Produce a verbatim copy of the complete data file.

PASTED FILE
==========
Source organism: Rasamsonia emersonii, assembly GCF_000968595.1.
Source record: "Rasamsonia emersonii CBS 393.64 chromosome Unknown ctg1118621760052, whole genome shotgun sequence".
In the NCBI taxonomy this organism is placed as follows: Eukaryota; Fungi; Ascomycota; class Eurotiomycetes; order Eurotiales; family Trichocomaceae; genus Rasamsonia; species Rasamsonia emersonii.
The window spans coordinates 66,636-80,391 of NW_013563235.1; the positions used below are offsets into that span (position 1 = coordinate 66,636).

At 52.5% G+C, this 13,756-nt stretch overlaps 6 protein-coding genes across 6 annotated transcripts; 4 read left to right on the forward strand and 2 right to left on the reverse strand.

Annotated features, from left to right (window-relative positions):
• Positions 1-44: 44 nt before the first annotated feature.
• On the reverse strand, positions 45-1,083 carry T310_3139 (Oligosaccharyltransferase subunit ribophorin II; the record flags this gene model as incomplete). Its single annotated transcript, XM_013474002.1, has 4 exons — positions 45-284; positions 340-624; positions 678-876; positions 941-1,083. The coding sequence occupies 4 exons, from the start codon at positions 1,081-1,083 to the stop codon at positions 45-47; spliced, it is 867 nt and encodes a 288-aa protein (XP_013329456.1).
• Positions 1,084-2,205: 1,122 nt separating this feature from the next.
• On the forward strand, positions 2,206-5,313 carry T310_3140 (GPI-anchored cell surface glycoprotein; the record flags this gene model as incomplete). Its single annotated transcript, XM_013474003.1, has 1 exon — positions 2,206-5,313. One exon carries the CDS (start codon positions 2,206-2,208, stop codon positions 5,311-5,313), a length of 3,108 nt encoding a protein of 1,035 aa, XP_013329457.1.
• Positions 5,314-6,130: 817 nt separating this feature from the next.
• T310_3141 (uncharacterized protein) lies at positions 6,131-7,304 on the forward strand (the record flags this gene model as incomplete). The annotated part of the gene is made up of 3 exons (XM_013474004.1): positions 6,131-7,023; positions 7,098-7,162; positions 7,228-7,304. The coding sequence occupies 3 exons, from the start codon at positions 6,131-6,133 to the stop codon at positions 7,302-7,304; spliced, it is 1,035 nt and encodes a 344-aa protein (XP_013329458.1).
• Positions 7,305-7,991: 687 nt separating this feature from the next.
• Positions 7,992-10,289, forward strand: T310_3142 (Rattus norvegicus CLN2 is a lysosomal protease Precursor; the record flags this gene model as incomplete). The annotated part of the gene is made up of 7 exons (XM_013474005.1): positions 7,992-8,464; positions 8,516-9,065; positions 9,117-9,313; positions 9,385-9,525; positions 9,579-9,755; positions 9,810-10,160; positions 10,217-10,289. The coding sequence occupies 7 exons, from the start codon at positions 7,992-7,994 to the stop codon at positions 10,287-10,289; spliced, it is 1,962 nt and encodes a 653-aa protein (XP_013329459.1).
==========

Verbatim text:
Source organism: Rasamsonia emersonii, assembly GCF_000968595.1.
Source record: "Rasamsonia emersonii CBS 393.64 chromosome Unknown ctg1118621760052, whole genome shotgun sequence".
In the NCBI taxonomy this organism is placed as follows: Eukaryota; Fungi; Ascomycota; class Eurotiomycetes; order Eurotiales; family Trichocomaceae; genus Rasamsonia; species Rasamsonia emersonii.
The window spans coordinates 66,636-80,391 of NW_013563235.1; the positions used below are offsets into that span (position 1 = coordinate 66,636).

At 52.5% G+C, this 13,756-nt stretch overlaps 6 protein-coding genes across 6 annotated transcripts; 4 read left to right on the forward strand and 2 right to left on the reverse strand.

Annotated features, from left to right (window-relative positions):
• Positions 1-44: 44 nt before the first annotated feature.
• On the reverse strand, positions 45-1,083 carry T310_3139 (Oligosaccharyltransferase subunit ribophorin II; the record flags this gene model as incomplete). Its single annotated transcript, XM_013474002.1, has 4 exons — positions 45-284; positions 340-624; positions 678-876; positions 941-1,083. The coding sequence occupies 4 exons, from the start codon at positions 1,081-1,083 to the stop codon at positions 45-47; spliced, it is 867 nt and encodes a 288-aa protein (XP_013329456.1).
• Positions 1,084-2,205: 1,122 nt separating this feature from the next.
• On the forward strand, positions 2,206-5,313 carry T310_3140 (GPI-anchored cell surface glycoprotein; the record flags this gene model as incomplete). Its single annotated transcript, XM_013474003.1, has 1 exon — positions 2,206-5,313. One exon carries the CDS (start codon positions 2,206-2,208, stop codon positions 5,311-5,313), a length of 3,108 nt encoding a protein of 1,035 aa, XP_013329457.1.
• Positions 5,314-6,130: 817 nt separating this feature from the next.
• T310_3141 (uncharacterized protein) lies at positions 6,131-7,304 on the forward strand (the record flags this gene model as incomplete). The annotated part of the gene is made up of 3 exons (XM_013474004.1): positions 6,131-7,023; positions 7,098-7,162; positions 7,228-7,304. The coding sequence occupies 3 exons, from the start codon at positions 6,131-6,133 to the stop codon at positions 7,302-7,304; spliced, it is 1,035 nt and encodes a 344-aa protein (XP_013329458.1).
• Positions 7,305-7,991: 687 nt separating this feature from the next.
• Positions 7,992-10,289, forward strand: T310_3142 (Rattus norvegicus CLN2 is a lysosomal protease Precursor; the record flags this gene model as incomplete). The annotated part of the gene is made up of 7 exons (XM_013474005.1): positions 7,992-8,464; positions 8,516-9,065; positions 9,117-9,313; positions 9,385-9,525; positions 9,579-9,755; positions 9,810-10,160; positions 10,217-10,289. The coding sequence occupies 7 exons, from the start codon at positions 7,992-7,994 to the stop codon at positions 10,287-10,289; spliced, it is 1,962 nt and encodes a 653-aa protein (XP_013329459.1).